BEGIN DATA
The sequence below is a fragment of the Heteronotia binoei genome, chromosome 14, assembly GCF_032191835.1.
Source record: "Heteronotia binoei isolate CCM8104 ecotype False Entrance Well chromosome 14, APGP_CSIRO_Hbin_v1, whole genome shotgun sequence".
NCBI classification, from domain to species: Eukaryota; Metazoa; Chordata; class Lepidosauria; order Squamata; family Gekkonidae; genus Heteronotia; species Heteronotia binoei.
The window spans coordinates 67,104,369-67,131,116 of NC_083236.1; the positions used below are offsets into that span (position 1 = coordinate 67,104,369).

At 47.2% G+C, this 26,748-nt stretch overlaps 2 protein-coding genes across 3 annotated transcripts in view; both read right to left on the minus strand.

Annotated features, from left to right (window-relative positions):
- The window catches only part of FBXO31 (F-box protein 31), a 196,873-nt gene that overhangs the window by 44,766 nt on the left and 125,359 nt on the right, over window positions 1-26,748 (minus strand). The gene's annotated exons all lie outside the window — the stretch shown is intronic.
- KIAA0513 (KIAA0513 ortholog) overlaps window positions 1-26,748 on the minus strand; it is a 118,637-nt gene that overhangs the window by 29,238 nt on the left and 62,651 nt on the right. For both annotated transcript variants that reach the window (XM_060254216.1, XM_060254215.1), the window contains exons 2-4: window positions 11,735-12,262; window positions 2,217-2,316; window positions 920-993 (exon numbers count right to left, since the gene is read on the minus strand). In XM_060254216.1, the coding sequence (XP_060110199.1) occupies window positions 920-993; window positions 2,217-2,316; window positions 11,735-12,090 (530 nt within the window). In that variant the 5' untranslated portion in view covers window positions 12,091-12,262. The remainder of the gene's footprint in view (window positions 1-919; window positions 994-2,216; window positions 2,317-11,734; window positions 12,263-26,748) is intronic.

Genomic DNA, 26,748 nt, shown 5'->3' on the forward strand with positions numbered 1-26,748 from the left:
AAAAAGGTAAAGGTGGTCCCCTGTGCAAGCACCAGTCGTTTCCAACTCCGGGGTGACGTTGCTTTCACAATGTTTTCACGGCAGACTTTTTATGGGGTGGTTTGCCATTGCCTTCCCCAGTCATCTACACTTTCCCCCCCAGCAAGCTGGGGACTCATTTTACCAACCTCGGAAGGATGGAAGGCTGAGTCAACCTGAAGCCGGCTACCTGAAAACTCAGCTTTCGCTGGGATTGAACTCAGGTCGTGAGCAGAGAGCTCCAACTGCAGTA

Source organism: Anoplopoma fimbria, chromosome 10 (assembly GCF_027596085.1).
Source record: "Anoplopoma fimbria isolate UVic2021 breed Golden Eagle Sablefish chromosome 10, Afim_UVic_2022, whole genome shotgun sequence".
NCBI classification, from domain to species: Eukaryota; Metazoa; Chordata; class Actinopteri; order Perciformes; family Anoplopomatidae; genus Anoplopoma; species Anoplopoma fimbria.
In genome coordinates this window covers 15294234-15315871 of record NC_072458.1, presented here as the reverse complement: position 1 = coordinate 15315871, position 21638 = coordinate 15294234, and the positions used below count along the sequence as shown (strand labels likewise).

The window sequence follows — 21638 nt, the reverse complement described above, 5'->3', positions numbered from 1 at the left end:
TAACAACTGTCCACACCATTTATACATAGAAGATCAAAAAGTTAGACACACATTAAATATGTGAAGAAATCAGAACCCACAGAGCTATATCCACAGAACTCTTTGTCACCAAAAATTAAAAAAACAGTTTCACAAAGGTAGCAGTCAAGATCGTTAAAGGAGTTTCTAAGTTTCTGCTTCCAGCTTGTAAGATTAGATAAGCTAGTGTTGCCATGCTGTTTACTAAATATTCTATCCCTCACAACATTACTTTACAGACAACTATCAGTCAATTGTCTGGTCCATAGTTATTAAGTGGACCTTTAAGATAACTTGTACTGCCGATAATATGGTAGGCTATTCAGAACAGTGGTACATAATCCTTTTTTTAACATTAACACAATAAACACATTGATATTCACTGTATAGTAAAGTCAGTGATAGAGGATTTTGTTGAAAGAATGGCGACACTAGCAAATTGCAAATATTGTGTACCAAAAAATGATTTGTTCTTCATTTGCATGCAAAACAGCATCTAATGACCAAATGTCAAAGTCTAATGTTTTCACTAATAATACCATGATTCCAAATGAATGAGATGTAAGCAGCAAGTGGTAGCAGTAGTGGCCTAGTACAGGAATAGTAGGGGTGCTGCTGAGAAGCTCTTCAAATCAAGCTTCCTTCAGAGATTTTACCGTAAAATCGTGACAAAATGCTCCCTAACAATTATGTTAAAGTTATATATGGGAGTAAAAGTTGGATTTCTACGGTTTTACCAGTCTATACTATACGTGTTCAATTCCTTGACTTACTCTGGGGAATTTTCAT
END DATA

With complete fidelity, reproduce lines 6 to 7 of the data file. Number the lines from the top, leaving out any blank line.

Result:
Annotated features, from left to right (window-relative positions):
- The window catches only part of FBXO31 (F-box protein 31), a 196,873-nt gene that overhangs the window by 44,766 nt on the left and 125,359 nt on the right, over window positions 1-26,748 (minus strand). The gene's annotated exons all lie outside the window — the stretch shown is intronic.